Although many companies pulled off relatively seamless transitions to operating fully remote, we are now discovering unforeseen consequences of the sudden switch.
The pandemic introduced additional complexity to the equation: typically, even in a natural-born fully remote company, employees aren’t caring for schooling kids while on the job, they’re not prohibited from seeing friends, working from a coffee shop, or going to the gym.
When home becomes the workplace, many are the unexpected effects, positive and negative, on employees’ mental health, creativity, recruitment, salaries, office culture, cybersecurity, access to opportunities, carbon footprint, and the overall employee experience.
Europe’s tech center is now home to over 128.000 companies. The last decade has seen unprecedented growth in funding, jobs, and valuations. So why exactly are startups and established giants coming to Europe?
A thriving entrepreneurial ecosystem together with constant promotion of technological development and innovation are just some of the reasons why Portugal has been distinguished by international institutions in the past few years. Lisbon, its capital, stands out at a European level for being home to a vibrant startup community. Many are the traits that Lisbon shares with San Francisco — from the cable cars and the suspension bridge to being home to disruptive tech companies. Some say Lisbon is set to become the European Silicon Valley, but do we really need another one?
City’s local governments around the world have…
A young ecosystem, a vibrant tech community, an amazing lifestyle, and a world-class talent: these are the key factors attracting foreign companies to Portugal. Many are the players promoting our country as the perfect tech destination; a major one is AICEP, an independent public entity of the Government of Portugal, with the goal of attracting foreign investment to Portugal and supporting the internationalization of Portuguese companies into the global economy.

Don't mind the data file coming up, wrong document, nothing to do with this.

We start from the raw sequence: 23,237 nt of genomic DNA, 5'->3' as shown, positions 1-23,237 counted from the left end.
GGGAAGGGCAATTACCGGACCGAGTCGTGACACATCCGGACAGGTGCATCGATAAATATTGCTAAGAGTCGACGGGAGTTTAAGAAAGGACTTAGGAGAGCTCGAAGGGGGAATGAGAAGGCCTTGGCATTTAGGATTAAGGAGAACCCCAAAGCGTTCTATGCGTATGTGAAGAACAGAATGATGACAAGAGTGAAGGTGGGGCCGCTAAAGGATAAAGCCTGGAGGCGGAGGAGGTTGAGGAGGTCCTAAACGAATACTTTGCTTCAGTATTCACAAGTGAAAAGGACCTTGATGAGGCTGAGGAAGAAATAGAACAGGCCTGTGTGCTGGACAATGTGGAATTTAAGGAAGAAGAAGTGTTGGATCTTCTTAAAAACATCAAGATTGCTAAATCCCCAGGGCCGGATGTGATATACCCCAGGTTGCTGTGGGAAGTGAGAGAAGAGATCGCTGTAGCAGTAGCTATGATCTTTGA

We spoke with AICEP Director in San Francisco, Teresa Fernandes, and asked her about AICEP’s upcoming initiatives.
BRIDGE IN — According to Atomico’s 2019 and 2020 reports “State of European…
No matter what expansion strategy you put into place, BRIDGE IN can help you register a company in Portugal, or simply hire skilled talent through its Employer of Record services.
Setting up a business in Portugal means you will have a strategic geographical position: while allowing you to enter the European single market, Portugal is also the natural gateway between EU and other major world markets in North and South America. For historical reasons, Portugal also holds strong ties with the largest African markets as well as with many Asian countries.
BRIDGE IN — Let’s start from the beginning: tell me a little bit about your background, where have you been, what companies have you worked for and what did you learn that made you realize you were ready to start your own project.
Wendy — I did part of my Bachelor's in Madrid and at a certain point I thought “I love Southern Europe! Where can I do my MSc?”. Since Lisbon is nearby I literally came here for 24 hours…
Everything began on a hopeful note — as all new years do. Very soon, however, it transformed into the year that introduced a “new normal” to the world and gave a whole new meaning to the phrase “unprecedented times”. A lot of bizarre things have already happened in 2020:
If you’re looking to expand your business to Portugal using a lower-risk model, engage the services of a PEO and contact us today.
As a successful business owner, it…
Companies are looking into relocation as a way to mitigate the risks of a hard Brexit. As Amsterdam and Frankfurt grab headlines, Portugal has been quietly preparing. Here’s why companies should consider it for their next move.
Relocations, closures, layoffs, stockpiling, staff relocation and plans put on hold — firms bracing for Brexit have spent hundreds of millions of pounds on contingency planning. According to the UK’s own National Audit Office, as of 2020, even for UK Government Departments,
An Interview with José Alberto Rodrigues, Managing Director and Site Manager at Zoi
The concept of Company Culture is widely used among HR professionals, and it has been changing the way we think about work. It urges us to consider how we can successfully conduct business while ensuring employees’ wellbeing and happiness. How do you keep your company culture if you expand internationally? How do you adapt to a new country as a company? We discussed these and other topics with José Alberto Rodrigues, Managing Director and Site Manager at Zoi.
BRIDGE IN: Hi José, let’s start with an introduction…
BRIDGE IN helps companies set-up their tech hub and hire talent in Portugal. We are the OS for distributed teams.